The Korean government said Tuesday it will lodge a complaint with the World Trade Organization about US President Donald Trump’s decision to slap tariffs on imported washing machines and solar panels produced by Korean manufacturers, expressing confidence the excessive sanctions will prove invalid.
Immediately after Trump announced the move to slap steep tariffs on Korean goods overnight, the Korean government and related industrial officials held a meeting to discuss how to respond to the safeguard measures and industrial damages.
Local manufacturers` washing machines are on display. Yonhap
“We will file a petition with the World Trade Organization about the inappropriate safeguard measure. I believe we can win the case given past winning experiences against the US excessive import regulations,” said Trade Minister Kim Hyun-chong in the meeting. He cited US safeguards on Korean steel in 2002, anti-dumping duties on washing machines in 2013 and anti-dumping duties on steel pipe in 2014.
“While the (Seoul) government and the industry actively raised through diverse channels the problems and unjustified nature of the safeguards, the US ultimately made the decision based on domestic political situations rather than abiding by the international regulations,” said Kim, who was a senior lawyer at the WTO‘s Appellate Body Secretariat and Legal Affairs Division from 1999 to 2003.
The Trump Administration announced Monday it would impose a 50 percent tariff on imported large residential washers exceeding 1.2 million units in the first year. The tariff will be 45 percent and 40 percent in the second and third years, respectively.
As for imported solar panels, a 30 percent tariff will be imposed on the first 2.5 gigawatts’ worth of imported solar panels, with the tariff slated to decline over the next four years.
Citing that in order to implement safeguards under WTO agreements, one must face a radical surge in imports, grave damage to local industry and establish a correlation between the imports surge and industry damage, Kim contended that the US’ decision was wrongly made.
“Even after the US International Trade Commission had ruled that Korean washing machines are not the cause of industry damages, the (US) moving to include the products in the import restrictions violates the WTO agreement.”
Kim, describing the US decision as “incomprehensible” considering the contribution Korean firms are making to the US economy, said the government will also be seeking an immediate launch of bilateral meetings to discuss compensation for Korean companies.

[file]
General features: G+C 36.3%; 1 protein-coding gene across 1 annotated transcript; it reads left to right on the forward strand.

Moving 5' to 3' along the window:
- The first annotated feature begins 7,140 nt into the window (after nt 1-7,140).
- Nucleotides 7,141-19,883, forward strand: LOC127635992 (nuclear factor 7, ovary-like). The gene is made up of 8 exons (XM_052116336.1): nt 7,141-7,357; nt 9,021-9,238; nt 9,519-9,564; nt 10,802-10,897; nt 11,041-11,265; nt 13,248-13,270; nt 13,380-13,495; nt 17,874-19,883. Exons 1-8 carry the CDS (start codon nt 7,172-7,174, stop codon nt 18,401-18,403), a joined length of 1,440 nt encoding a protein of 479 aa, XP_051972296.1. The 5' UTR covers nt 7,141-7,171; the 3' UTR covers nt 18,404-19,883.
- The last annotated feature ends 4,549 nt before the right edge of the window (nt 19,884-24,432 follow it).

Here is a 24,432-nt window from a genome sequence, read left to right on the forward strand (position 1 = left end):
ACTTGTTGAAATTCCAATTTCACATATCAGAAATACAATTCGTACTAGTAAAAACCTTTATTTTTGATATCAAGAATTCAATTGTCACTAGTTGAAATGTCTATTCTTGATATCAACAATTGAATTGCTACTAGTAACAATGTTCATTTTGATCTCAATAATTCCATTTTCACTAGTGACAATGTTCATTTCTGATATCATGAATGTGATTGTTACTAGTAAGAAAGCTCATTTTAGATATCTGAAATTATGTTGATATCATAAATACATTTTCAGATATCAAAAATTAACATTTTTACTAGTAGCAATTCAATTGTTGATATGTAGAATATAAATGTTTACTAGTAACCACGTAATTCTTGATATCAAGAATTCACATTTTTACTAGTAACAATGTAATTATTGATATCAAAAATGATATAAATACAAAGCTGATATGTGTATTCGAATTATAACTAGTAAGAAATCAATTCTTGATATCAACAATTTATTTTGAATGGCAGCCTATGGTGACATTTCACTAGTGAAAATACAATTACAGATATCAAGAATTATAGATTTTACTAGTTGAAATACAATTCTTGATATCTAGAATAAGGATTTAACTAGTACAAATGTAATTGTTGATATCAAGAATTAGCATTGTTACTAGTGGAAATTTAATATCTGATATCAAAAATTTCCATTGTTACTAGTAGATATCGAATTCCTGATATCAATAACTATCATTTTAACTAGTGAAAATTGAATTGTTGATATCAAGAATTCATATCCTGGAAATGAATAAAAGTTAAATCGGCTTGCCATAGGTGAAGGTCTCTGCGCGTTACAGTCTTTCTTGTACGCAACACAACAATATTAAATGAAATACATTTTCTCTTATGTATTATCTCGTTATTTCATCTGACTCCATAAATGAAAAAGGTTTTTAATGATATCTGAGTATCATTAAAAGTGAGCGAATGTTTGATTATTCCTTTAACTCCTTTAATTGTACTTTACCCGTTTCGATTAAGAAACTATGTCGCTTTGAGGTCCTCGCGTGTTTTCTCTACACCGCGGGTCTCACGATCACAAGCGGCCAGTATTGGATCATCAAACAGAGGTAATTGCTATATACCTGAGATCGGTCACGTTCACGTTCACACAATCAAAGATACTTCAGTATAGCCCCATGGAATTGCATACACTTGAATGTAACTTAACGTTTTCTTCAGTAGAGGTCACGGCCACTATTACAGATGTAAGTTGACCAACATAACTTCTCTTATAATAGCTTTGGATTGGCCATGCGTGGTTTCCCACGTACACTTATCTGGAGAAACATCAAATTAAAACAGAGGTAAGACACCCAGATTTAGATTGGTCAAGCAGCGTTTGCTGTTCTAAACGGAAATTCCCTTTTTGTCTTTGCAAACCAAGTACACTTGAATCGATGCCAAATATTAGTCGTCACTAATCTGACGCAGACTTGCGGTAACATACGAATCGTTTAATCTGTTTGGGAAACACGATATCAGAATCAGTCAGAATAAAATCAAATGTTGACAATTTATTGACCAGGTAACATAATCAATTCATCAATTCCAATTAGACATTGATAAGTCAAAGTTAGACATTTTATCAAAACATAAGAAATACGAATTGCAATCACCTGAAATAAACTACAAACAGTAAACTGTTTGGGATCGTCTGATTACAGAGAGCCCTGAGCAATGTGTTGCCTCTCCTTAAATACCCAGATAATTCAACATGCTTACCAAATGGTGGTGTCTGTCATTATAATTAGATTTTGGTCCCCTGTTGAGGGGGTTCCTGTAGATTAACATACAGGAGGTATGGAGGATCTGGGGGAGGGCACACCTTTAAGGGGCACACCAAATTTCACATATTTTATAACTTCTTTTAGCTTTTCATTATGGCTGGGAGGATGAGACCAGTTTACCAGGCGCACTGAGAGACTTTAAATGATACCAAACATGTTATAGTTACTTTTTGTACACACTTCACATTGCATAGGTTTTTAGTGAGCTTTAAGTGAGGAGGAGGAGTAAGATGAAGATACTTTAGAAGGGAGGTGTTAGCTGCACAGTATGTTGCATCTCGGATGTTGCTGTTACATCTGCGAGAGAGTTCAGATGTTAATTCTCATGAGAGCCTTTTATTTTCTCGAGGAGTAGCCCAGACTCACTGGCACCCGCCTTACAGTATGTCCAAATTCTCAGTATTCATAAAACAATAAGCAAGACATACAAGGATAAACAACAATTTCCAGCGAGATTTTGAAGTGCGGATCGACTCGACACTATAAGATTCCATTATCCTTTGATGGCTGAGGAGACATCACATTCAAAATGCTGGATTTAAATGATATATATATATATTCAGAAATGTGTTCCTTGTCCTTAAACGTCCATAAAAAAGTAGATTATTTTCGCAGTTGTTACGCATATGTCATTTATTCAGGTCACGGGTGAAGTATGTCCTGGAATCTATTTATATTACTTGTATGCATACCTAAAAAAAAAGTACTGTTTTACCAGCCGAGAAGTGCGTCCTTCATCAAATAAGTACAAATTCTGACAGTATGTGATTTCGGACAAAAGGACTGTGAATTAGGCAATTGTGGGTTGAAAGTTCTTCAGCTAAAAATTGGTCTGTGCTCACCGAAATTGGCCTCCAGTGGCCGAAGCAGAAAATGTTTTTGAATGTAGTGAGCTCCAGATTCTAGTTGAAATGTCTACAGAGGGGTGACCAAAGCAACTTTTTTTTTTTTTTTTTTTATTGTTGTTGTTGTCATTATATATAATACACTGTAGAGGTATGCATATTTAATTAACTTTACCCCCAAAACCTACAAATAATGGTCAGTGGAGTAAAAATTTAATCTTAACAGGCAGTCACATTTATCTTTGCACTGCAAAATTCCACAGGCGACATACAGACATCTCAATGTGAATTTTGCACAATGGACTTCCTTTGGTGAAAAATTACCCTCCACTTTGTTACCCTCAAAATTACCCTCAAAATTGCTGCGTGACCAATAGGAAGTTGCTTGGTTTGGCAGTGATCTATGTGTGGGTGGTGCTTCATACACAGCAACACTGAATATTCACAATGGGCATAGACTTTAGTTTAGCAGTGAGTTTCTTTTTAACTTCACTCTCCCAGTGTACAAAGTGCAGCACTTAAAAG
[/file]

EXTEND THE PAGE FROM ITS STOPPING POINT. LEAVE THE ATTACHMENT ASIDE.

“If the discussion with the US on compensation breaks down, we will suspend concessions (on imported goods from the US).” Suspending concession refers to stopping tariff reductions or bounded tariffs on certain imported products. His remarks appeared to be a warning of retaliatory tariffs that could be imposed on imported goods from the US.
Korea also believes that rising imports of solar panels in the US follows rising demand, and the difficulties of the US solar panel industry come from management failures and fierce competition with other energy source industries such as wind power and gas.
Korean companies expressed deep regret at the decision. Samsung Electronics said the US announcement is “a great loss for American consumers and workers. This tariff will lead consumers to buy innovative products at higher prices.”
Separately, the Korean government said the same day it asked the WTO to impose annual trade sanctions worth $711 million on the US. That comes as a follow-up measure after Korea won the washing machine dispute with the US in September of 2016.
In January of 2013, the US imposed anti-dumping tariffs on Korean washing machines on the grounds of targeted dumping. In August of the same year, Korea complained to the WTO, winning the case the following month.
The US, however, did not enforce the decision until the end of last year. Under the WTO agreement, the winning nation has authority to ask for the suspension of concessions against the losing nation if the latter does not adequately meet the decision.
By Shin Ji-hye (firstname.lastname@example.org